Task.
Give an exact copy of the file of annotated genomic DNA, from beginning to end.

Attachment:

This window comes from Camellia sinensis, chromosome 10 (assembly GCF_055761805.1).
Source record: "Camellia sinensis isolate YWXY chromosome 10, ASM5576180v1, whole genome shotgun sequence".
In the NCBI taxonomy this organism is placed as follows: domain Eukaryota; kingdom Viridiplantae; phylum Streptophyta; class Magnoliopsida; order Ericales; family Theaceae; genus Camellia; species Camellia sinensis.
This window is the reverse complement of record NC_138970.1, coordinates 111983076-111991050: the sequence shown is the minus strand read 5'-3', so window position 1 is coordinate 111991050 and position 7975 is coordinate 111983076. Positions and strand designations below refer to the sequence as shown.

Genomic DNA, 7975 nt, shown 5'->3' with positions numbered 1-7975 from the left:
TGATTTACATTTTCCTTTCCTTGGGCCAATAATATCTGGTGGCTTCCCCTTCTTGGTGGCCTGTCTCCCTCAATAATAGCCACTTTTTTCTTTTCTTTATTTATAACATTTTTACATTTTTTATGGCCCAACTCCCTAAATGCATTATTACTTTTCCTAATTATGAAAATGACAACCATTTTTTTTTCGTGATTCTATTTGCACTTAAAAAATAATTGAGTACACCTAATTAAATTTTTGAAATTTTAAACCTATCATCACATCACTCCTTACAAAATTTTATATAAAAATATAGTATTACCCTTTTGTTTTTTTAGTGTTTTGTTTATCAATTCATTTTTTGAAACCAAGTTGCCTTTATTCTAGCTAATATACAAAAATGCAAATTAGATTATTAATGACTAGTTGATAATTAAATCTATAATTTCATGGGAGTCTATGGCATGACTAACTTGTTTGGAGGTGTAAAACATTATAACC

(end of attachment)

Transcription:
This window comes from Camellia sinensis, chromosome 10 (assembly GCF_055761805.1).
Source record: "Camellia sinensis isolate YWXY chromosome 10, ASM5576180v1, whole genome shotgun sequence".
In the NCBI taxonomy this organism is placed as follows: domain Eukaryota; kingdom Viridiplantae; phylum Streptophyta; class Magnoliopsida; order Ericales; family Theaceae; genus Camellia; species Camellia sinensis.
This window is the reverse complement of record NC_138970.1, coordinates 111983076-111991050: the sequence shown is the minus strand read 5'-3', so window position 1 is coordinate 111991050 and position 7975 is coordinate 111983076. Positions and strand designations below refer to the sequence as shown.

Genomic DNA, 7975 nt, shown 5'->3' with positions numbered 1-7975 from the left:
TGATTTACATTTTCCTTTCCTTGGGCCAATAATATCTGGTGGCTTCCCCTTCTTGGTGGCCTGTCTCCCTCAATAATAGCCACTTTTTTCTTTTCTTTATTTATAACATTTTTACATTTTTTATGGCCCAACTCCCTAAATGCATTATTACTTTTCCTAATTATGAAAATGACAACCATTTTTTTTTCGTGATTCTATTTGCACTTAAAAAATAATTGAGTACACCTAATTAAATTTTTGAAATTTTAAACCTATCATCACATCACTCCTTACAAAATTTTATATAAAAATATAGTATTACCCTTTTGTTTTTTTAGTGTTTTGTTTATCAATTCATTTTTTGAAACCAAGTTGCCTTTATTCTAGCTAATATACAAAAATGCAAATTAGATTATTAATGACTAGTTGATAATTAAATCTATAATTTCATGGGAGTCTATGGCATGACTAACTTGTTTGGAGGTGTAAAACATTATAACC